- Michelle of Heavenfield posts bibliographies relating to North Britain, Adomnan and King Oswald.
- The Kluge Prize for the Study of Humanity and the MLA Prize for a First Book were both given to medievalists. Here are some post-doctoral teaching fellowships (in Byzantine art, architecture and/or archaeology).
- The British Library has published a podcast lecture on the Magna Carta as part of their Taking Liberties exhibit.
- In the area of conferences, J. J. Cohen reflects upon Stonehenge and Jonathan Jarrett has an interesting post about the vital importance of small pieces of metal from the 9th century. Larry Swain has announced a conference, Wilfrid, Saint and Bishop: 709-2009, and reminds us of the Thomas Northcote Toller Memorial Lecture. He also mentions a lecture at Princeton on What Anglo-Saxons Ate.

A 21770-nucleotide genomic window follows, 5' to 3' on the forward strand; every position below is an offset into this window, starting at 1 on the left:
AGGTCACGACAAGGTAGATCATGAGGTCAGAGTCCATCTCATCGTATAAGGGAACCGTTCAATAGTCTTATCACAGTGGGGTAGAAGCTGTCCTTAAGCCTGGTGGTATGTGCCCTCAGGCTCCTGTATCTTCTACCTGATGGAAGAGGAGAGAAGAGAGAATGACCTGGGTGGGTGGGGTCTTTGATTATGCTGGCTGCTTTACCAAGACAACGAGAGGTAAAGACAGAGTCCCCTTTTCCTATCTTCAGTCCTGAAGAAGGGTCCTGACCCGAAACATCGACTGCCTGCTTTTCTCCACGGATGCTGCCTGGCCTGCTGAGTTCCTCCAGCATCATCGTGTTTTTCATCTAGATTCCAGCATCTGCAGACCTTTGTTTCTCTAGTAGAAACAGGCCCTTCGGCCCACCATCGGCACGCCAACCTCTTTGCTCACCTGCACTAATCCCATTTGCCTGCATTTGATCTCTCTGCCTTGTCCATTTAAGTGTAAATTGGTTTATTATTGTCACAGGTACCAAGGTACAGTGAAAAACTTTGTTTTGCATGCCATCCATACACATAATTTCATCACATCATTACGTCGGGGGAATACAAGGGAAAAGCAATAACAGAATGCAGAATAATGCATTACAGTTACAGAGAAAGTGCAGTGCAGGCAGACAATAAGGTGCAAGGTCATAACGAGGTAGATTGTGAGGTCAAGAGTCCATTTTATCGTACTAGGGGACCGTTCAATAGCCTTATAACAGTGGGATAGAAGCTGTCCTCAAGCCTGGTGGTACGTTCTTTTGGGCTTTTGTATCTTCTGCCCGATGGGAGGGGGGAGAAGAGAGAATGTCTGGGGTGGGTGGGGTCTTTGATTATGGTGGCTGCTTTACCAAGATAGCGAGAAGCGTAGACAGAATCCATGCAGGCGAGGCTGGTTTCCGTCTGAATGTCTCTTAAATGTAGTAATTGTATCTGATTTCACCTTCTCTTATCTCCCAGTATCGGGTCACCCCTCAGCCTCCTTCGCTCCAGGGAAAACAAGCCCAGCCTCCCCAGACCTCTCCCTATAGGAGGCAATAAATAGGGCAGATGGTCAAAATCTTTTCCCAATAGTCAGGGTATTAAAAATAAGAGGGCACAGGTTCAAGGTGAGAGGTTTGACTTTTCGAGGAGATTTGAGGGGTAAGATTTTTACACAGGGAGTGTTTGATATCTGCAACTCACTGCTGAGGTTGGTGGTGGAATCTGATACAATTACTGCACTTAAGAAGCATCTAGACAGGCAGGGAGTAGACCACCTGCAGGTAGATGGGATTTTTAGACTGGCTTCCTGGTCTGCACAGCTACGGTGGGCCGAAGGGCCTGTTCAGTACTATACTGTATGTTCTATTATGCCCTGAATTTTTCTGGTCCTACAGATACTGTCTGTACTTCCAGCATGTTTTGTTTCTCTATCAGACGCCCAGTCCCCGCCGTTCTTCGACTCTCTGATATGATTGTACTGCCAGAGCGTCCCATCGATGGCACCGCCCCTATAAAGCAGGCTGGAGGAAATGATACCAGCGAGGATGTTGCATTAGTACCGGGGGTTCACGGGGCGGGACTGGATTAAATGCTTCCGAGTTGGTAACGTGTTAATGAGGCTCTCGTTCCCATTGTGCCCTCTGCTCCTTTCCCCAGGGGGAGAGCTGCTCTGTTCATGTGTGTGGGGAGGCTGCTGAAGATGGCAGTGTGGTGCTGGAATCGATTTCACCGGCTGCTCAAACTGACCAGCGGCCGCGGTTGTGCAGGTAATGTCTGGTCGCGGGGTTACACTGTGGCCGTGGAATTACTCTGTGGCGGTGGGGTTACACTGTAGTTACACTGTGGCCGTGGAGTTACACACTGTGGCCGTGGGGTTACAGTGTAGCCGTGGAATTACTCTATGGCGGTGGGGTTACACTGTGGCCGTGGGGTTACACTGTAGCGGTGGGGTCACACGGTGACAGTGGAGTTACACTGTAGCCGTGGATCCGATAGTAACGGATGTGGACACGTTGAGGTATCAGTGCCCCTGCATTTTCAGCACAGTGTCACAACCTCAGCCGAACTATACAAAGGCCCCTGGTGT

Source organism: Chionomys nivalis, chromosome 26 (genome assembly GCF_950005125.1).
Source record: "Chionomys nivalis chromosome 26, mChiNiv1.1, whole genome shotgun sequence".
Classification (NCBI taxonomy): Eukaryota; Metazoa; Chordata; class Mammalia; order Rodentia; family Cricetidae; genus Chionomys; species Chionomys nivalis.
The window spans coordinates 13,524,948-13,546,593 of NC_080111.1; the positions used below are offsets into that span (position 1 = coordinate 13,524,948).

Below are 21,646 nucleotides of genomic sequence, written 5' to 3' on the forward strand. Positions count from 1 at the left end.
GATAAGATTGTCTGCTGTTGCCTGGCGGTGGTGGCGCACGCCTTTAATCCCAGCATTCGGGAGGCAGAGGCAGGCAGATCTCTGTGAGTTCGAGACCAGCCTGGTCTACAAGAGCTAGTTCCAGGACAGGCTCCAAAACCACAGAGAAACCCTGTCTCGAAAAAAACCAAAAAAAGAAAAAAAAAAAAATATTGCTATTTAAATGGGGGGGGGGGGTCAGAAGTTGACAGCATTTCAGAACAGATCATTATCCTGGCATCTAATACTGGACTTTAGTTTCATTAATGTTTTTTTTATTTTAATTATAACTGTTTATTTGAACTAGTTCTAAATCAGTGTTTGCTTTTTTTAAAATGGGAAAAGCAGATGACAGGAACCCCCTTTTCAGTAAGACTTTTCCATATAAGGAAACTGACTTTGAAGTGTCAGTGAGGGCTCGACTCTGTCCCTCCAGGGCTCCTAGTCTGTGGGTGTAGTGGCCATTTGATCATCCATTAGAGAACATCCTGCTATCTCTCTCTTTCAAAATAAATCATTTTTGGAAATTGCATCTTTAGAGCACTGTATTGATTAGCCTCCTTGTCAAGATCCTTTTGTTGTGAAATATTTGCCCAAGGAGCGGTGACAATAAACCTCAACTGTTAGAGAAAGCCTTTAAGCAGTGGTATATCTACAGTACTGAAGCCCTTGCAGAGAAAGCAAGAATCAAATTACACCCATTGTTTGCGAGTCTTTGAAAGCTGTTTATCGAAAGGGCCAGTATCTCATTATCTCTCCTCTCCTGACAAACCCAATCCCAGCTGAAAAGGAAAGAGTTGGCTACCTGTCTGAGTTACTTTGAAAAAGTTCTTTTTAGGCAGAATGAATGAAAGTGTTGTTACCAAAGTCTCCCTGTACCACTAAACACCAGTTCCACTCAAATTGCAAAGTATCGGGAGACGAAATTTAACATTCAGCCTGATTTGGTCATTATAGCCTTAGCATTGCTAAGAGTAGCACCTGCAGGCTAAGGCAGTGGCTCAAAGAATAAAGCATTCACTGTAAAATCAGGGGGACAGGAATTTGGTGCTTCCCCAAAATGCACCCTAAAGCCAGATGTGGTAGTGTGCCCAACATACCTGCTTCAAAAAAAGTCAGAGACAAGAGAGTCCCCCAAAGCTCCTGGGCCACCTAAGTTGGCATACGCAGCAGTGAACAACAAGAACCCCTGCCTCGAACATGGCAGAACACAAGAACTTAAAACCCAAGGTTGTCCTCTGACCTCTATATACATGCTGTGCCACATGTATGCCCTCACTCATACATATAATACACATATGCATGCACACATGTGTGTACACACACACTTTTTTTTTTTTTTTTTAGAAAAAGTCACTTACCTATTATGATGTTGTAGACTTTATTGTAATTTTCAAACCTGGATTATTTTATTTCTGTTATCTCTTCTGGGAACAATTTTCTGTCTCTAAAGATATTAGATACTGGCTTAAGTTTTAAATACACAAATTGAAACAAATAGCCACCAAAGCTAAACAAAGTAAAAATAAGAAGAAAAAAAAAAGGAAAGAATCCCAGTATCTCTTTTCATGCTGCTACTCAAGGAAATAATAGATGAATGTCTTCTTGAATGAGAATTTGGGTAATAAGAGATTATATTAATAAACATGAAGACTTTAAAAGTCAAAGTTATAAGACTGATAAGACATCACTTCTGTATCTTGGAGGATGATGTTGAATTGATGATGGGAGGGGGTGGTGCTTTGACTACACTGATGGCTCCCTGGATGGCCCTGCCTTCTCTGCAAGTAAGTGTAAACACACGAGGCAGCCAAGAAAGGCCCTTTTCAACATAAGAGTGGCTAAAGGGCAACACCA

- Over at Got Medieval there are posts about marginalia of half a dozen lions and a naked man in the Bayeaux Tapestry.
- As Dr. Virago thanks her commenters for their input on her medieval lit. class, Dame Eleanor Hull reviews some Chaucer texts. At Per Omnia Saecula, it looks like Johnny Depp might be taking up a medieval project.
- The Heroic Age introduces us to te Global Middle Ages Project, and there's a post on Early Medieval Art that brings to our attention the medieval works on display at the Met.
- Last but not least, J. J. Cohen takes a look at some ebooks.
Monday, December 08, 2008
Morning Medieval Miscellany
Rivkah spent most of her day rescuing her current knitting projects from some very solicitous cats, and has only just now realized that she is familiar with a resource that others might be interested in, regarding medieval textiles. Ravelry is an online community of knitters and crocheters; within it there are smaller groups, one of which is called Medieval Textiles. There, skilled knitters, spinners, etc. try and recreate techniques and garments from the medieval period.
Posted by r. mentzer at 10:36 PM